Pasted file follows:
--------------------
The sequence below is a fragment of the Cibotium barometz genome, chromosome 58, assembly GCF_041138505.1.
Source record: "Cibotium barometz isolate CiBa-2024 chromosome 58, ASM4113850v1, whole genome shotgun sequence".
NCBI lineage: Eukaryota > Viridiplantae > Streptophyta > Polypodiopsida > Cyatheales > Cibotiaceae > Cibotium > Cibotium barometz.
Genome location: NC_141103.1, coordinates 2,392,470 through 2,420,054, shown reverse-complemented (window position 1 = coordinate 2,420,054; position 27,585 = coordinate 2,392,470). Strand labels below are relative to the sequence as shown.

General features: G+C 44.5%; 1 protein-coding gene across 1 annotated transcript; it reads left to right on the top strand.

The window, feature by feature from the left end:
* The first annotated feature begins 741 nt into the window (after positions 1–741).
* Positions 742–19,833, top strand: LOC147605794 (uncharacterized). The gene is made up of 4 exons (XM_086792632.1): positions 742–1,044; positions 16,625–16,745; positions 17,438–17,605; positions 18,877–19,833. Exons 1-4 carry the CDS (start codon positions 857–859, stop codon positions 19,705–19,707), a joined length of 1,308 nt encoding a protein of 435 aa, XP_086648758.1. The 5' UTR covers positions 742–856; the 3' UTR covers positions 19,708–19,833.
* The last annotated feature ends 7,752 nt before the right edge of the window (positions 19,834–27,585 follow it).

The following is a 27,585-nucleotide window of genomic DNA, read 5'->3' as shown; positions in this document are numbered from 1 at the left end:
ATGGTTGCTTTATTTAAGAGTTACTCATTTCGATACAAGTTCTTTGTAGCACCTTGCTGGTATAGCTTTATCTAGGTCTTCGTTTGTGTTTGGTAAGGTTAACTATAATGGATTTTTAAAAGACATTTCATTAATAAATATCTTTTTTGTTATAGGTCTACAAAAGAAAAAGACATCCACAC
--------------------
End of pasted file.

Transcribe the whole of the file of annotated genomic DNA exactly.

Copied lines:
The sequence below is a fragment of the Cibotium barometz genome, chromosome 58, assembly GCF_041138505.1.
Source record: "Cibotium barometz isolate CiBa-2024 chromosome 58, ASM4113850v1, whole genome shotgun sequence".
NCBI lineage: Eukaryota > Viridiplantae > Streptophyta > Polypodiopsida > Cyatheales > Cibotiaceae > Cibotium > Cibotium barometz.
Genome location: NC_141103.1, coordinates 2,392,470 through 2,420,054, shown reverse-complemented (window position 1 = coordinate 2,420,054; position 27,585 = coordinate 2,392,470). Strand labels below are relative to the sequence as shown.

General features: G+C 44.5%; 1 protein-coding gene across 1 annotated transcript; it reads left to right on the top strand.

The window, feature by feature from the left end:
* The first annotated feature begins 741 nt into the window (after positions 1–741).
* Positions 742–19,833, top strand: LOC147605794 (uncharacterized). The gene is made up of 4 exons (XM_086792632.1): positions 742–1,044; positions 16,625–16,745; positions 17,438–17,605; positions 18,877–19,833. Exons 1-4 carry the CDS (start codon positions 857–859, stop codon positions 19,705–19,707), a joined length of 1,308 nt encoding a protein of 435 aa, XP_086648758.1. The 5' UTR covers positions 742–856; the 3' UTR covers positions 19,708–19,833.
* The last annotated feature ends 7,752 nt before the right edge of the window (positions 19,834–27,585 follow it).

The following is a 27,585-nucleotide window of genomic DNA, read 5'->3' as shown; positions in this document are numbered from 1 at the left end:
ATGGTTGCTTTATTTAAGAGTTACTCATTTCGATACAAGTTCTTTGTAGCACCTTGCTGGTATAGCTTTATCTAGGTCTTCGTTTGTGTTTGGTAAGGTTAACTATAATGGATTTTTAAAAGACATTTCATTAATAAATATCTTTTTTGTTATAGGTCTACAAAAGAAAAAGACATCCACAC